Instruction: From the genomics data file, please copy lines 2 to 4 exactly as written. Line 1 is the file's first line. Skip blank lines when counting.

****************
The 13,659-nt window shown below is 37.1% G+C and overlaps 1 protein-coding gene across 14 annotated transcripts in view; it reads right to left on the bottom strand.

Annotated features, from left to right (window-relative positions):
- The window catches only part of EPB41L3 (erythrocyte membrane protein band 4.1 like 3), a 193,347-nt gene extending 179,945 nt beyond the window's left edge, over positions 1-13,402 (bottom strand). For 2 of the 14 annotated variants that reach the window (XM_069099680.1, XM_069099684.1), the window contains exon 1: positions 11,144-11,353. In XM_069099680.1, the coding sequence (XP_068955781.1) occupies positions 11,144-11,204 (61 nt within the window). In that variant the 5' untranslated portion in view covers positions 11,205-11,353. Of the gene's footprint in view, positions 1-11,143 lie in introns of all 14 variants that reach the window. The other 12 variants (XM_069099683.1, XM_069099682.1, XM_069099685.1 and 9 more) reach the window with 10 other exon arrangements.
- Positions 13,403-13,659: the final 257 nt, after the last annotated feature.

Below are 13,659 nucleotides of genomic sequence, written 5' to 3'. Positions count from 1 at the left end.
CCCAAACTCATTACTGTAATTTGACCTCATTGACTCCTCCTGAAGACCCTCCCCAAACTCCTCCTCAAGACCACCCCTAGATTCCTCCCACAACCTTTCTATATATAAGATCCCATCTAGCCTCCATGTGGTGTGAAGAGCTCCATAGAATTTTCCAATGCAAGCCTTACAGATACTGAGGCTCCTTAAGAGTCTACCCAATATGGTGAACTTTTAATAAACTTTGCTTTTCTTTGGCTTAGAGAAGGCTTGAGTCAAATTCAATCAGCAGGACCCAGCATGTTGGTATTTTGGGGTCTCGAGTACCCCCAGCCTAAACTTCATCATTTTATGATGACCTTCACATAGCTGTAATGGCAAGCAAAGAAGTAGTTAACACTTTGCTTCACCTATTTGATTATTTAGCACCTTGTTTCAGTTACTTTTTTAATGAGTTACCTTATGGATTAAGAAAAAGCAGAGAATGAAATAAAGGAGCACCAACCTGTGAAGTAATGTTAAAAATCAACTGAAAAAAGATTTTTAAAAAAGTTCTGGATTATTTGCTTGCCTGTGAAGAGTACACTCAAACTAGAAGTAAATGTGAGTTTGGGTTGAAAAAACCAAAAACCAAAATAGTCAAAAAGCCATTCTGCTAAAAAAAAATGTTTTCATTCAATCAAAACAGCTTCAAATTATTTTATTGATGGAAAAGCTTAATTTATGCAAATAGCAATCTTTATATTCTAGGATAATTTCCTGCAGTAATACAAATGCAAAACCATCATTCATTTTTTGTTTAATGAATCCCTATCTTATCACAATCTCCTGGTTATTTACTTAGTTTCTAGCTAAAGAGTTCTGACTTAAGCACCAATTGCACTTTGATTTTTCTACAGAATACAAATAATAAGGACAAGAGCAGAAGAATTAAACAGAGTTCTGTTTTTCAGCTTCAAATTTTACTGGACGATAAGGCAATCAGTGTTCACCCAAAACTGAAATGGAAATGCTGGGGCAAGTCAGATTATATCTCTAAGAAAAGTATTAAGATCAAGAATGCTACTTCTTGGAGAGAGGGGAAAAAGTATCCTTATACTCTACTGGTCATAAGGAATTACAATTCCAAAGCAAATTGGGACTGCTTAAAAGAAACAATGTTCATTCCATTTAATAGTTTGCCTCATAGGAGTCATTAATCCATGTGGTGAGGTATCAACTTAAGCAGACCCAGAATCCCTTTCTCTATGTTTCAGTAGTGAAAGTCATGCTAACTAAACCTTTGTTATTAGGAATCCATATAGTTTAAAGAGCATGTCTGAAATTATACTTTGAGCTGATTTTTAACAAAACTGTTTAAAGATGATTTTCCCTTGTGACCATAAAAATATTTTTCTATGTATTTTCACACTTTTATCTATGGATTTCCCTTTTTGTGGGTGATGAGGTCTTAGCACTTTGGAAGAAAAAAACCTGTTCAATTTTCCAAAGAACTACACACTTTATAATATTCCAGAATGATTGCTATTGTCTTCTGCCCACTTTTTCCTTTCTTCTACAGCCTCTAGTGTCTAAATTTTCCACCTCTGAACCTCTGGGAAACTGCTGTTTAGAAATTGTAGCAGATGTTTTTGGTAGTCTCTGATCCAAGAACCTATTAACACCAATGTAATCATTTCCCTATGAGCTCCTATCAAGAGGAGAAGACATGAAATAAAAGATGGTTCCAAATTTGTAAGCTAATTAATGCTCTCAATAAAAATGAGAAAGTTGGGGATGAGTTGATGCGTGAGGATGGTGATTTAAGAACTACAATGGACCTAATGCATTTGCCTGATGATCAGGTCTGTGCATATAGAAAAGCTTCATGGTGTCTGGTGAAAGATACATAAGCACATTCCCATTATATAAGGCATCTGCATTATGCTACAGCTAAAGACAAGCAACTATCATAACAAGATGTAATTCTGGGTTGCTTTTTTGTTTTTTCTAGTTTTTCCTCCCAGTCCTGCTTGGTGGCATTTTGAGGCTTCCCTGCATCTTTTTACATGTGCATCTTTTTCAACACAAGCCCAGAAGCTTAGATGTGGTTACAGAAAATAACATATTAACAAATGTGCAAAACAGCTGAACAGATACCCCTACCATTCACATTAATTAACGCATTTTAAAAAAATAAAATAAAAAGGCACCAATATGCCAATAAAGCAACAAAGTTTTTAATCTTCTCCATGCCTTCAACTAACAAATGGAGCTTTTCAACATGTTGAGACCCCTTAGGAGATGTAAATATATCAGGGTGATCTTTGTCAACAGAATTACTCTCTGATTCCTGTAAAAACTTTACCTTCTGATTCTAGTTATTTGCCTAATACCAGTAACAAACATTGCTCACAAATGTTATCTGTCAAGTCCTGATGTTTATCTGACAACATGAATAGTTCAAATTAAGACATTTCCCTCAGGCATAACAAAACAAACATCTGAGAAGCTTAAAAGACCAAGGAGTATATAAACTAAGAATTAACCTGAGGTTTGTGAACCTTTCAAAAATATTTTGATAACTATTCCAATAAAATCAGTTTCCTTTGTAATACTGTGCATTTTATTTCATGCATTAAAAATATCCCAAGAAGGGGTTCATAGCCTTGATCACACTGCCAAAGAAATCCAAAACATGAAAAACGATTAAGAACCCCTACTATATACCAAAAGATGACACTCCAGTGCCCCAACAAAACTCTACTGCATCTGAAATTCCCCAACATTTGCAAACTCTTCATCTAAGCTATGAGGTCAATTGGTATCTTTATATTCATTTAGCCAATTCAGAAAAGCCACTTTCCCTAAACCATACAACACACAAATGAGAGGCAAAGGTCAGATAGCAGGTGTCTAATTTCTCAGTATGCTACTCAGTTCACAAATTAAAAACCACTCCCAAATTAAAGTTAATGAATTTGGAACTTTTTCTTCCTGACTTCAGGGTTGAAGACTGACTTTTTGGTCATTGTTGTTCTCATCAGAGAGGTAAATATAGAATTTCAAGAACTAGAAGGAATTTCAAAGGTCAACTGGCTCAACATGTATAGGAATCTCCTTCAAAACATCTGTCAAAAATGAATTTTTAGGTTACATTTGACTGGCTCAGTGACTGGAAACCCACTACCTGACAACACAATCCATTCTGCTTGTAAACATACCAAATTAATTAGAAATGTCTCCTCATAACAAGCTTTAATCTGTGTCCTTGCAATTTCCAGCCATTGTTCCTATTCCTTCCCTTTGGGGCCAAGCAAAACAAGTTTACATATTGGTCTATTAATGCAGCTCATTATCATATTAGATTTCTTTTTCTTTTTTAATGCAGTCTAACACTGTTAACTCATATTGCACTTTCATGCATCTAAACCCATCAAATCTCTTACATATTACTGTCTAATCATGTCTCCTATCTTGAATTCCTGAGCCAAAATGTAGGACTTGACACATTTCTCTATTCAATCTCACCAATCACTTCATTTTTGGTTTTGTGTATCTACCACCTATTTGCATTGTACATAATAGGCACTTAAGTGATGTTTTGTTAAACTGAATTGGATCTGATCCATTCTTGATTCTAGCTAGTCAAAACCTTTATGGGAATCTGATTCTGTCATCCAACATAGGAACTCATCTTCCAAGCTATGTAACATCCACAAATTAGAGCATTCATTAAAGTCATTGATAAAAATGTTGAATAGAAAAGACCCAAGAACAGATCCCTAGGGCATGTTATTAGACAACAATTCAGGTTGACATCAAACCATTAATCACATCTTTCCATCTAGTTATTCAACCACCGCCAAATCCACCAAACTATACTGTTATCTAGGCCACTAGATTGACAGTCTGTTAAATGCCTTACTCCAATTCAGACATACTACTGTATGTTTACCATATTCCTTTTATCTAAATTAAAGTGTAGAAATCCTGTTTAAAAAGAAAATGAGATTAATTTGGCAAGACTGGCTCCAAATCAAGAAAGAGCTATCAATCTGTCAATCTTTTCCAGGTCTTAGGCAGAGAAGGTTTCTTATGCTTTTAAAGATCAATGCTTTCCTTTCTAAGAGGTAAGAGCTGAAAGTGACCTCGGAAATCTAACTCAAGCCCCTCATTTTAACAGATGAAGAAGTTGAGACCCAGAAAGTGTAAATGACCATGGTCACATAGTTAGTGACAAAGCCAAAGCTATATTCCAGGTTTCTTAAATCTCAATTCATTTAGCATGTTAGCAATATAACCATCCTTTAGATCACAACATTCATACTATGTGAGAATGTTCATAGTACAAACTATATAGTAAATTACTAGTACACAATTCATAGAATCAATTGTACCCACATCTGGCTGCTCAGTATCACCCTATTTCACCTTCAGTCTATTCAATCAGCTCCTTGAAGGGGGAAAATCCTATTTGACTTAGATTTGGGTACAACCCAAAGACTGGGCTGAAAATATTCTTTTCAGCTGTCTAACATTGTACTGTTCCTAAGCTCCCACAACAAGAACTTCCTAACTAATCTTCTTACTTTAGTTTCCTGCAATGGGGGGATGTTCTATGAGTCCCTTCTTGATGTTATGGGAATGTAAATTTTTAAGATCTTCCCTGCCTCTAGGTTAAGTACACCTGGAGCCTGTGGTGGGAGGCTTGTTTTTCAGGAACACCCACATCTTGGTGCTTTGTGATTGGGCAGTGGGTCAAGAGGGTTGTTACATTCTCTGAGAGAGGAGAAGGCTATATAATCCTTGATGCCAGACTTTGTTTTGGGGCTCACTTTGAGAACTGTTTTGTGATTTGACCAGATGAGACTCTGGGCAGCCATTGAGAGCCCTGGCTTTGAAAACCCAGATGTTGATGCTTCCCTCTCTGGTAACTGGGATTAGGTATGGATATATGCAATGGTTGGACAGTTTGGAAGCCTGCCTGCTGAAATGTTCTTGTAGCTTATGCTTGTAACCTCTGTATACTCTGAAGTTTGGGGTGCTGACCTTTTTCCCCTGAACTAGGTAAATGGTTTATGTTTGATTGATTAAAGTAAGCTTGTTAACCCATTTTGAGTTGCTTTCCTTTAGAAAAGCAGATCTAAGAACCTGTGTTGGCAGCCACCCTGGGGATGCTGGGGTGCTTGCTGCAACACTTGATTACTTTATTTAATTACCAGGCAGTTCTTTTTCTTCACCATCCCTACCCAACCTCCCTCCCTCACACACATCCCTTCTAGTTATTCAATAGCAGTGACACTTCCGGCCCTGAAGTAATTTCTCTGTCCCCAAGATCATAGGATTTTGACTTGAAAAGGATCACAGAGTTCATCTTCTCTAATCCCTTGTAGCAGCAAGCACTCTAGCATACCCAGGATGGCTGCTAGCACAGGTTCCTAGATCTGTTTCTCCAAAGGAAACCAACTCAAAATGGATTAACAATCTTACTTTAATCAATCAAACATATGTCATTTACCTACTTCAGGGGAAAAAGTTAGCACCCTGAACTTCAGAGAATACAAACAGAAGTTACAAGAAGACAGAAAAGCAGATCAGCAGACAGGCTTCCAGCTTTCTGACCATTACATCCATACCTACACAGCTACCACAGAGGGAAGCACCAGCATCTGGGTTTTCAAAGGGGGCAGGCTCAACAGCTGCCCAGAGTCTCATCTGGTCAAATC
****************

Annotated features, from left to right (window-relative positions):
- The window catches only part of EPB41L3 (erythrocyte membrane protein band 4.1 like 3), a 193,347-nt gene extending 179,945 nt beyond the window's left edge, over positions 1-13,402 (bottom strand). For 2 of the 14 annotated variants that reach the window (XM_069099680.1, XM_069099684.1), the window contains exon 1: positions 11,144-11,353. In XM_069099680.1, the coding sequence (XP_068955781.1) occupies positions 11,144-11,204 (61 nt within the window). In that variant the 5' untranslated portion in view covers positions 11,205-11,353. Of the gene's footprint in view, positions 1-11,143 lie in introns of all 14 variants that reach the window. The other 12 variants (XM_069099683.1, XM_069099682.1, XM_069099685.1 and 9 more) reach the window with 10 other exon arrangements.
- Positions 13,403-13,659: the final 257 nt, after the last annotated feature.